Supreme Court questions jurisdiction in sweeping election law clash
The Supreme Court on Thursday questioned whether it can still move ahead in a major election law case involving the authority of state legislatures.
The justices are hearing an appeal from North Carolina Republican lawmakers of a decision by the state’s top court, which struck down North Carolina’s GOP-drawn voting maps.
But that underlying decision was overruled last week, and the Supreme Court in a brief, unsigned order has asked for additional briefing on whether it still has jurisdiction.
The development is the latest sign the justices may be heading toward an off-ramp in the high-stakes case, which has weighty stakes for future elections.
In Washington, D.C., the Republican lawmakers promoted a sweeping constitutional argument that would give near-total authority to state legislatures in drawing congressional maps and settling other federal election issues, known as the independent state legislature theory.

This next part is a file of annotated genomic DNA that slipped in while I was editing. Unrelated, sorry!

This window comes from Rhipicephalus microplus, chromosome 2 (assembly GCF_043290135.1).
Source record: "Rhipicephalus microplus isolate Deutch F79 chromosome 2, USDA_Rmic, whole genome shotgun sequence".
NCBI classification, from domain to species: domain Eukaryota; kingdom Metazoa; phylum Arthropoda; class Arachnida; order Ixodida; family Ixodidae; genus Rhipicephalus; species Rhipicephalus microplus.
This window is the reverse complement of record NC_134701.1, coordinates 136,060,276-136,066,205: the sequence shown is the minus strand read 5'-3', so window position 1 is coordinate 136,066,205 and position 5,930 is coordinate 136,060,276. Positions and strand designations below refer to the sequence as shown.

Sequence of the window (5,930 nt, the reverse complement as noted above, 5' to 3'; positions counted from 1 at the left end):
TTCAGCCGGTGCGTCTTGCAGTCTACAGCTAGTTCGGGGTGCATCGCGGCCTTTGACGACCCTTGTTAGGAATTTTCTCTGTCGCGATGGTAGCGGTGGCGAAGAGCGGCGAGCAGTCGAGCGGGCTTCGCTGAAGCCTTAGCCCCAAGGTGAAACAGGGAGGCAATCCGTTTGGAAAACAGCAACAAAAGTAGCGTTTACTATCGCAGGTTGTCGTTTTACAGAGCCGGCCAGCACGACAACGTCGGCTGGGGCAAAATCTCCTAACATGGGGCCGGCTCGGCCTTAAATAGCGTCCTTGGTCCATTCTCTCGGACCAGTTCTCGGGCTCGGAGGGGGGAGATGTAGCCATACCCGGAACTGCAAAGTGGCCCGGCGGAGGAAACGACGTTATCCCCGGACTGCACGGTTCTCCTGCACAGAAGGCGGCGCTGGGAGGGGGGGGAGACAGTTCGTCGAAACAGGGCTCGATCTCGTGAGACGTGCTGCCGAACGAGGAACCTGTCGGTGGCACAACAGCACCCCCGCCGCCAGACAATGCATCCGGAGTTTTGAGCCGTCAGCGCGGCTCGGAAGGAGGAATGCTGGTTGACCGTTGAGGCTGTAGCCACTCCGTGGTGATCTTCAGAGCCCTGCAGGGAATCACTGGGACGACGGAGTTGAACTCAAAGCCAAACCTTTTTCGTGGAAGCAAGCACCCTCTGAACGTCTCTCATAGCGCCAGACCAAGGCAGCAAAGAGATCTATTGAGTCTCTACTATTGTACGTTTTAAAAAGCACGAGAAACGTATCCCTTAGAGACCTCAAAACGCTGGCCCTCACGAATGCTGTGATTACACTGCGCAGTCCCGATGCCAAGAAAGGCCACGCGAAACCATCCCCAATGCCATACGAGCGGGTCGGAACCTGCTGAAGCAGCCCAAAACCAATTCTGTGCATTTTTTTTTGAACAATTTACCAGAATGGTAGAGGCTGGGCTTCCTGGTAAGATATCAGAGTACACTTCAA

But Republicans in the midterm elections retook control of the North Carolina Supreme Court, and the new majority agreed to rehear the court’s earlier order striking down the legislature’s maps. The court overruled that decision along partisan lines on Friday.
More from The Hill: N.C. Supreme Court overrules decision that struck down voting maps
Now, the U.S. Supreme Court justices have asked the parties to file additional briefs by May 11 on whether they can still move ahead. The parties wrote to the justices to the justices indicating they would be pleased to do so if requested.
It marks the second time the court has asked for additional briefing in the case. The justices similarly questioned their jurisdiction after the state court agreed to rehear the case.
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